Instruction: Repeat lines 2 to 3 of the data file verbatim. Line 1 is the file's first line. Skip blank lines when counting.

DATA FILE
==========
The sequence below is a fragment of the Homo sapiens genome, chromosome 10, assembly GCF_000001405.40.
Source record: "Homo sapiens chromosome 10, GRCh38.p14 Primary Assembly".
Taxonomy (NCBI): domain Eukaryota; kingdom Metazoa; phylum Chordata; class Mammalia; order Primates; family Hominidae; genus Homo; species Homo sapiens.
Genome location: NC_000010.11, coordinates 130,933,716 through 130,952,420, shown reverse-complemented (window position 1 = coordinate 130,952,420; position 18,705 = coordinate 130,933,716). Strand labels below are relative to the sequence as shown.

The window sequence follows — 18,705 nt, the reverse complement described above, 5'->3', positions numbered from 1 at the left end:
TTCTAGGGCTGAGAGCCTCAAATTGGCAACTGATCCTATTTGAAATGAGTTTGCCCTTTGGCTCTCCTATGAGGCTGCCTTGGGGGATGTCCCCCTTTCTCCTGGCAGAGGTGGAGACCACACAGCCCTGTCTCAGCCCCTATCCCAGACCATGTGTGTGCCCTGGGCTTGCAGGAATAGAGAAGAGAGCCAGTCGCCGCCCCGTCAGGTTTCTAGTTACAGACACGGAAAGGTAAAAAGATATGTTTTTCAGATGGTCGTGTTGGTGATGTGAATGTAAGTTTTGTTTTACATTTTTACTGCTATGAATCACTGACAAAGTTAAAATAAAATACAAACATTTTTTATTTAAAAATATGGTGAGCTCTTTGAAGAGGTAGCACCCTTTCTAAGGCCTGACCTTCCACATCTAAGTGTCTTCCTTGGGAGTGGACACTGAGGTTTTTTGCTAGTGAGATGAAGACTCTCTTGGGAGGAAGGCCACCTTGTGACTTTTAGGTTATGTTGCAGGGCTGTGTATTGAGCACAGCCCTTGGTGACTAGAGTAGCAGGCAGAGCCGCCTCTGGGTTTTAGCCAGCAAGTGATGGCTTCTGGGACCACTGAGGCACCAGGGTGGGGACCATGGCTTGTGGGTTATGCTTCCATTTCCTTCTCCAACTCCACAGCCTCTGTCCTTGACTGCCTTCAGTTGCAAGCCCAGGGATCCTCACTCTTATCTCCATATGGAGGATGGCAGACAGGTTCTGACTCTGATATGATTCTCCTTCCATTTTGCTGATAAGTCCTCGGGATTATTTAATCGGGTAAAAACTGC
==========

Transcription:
Source record: "Homo sapiens chromosome 10, GRCh38.p14 Primary Assembly".
Taxonomy (NCBI): domain Eukaryota; kingdom Metazoa; phylum Chordata; class Mammalia; order Primates; family Hominidae; genus Homo; species Homo sapiens.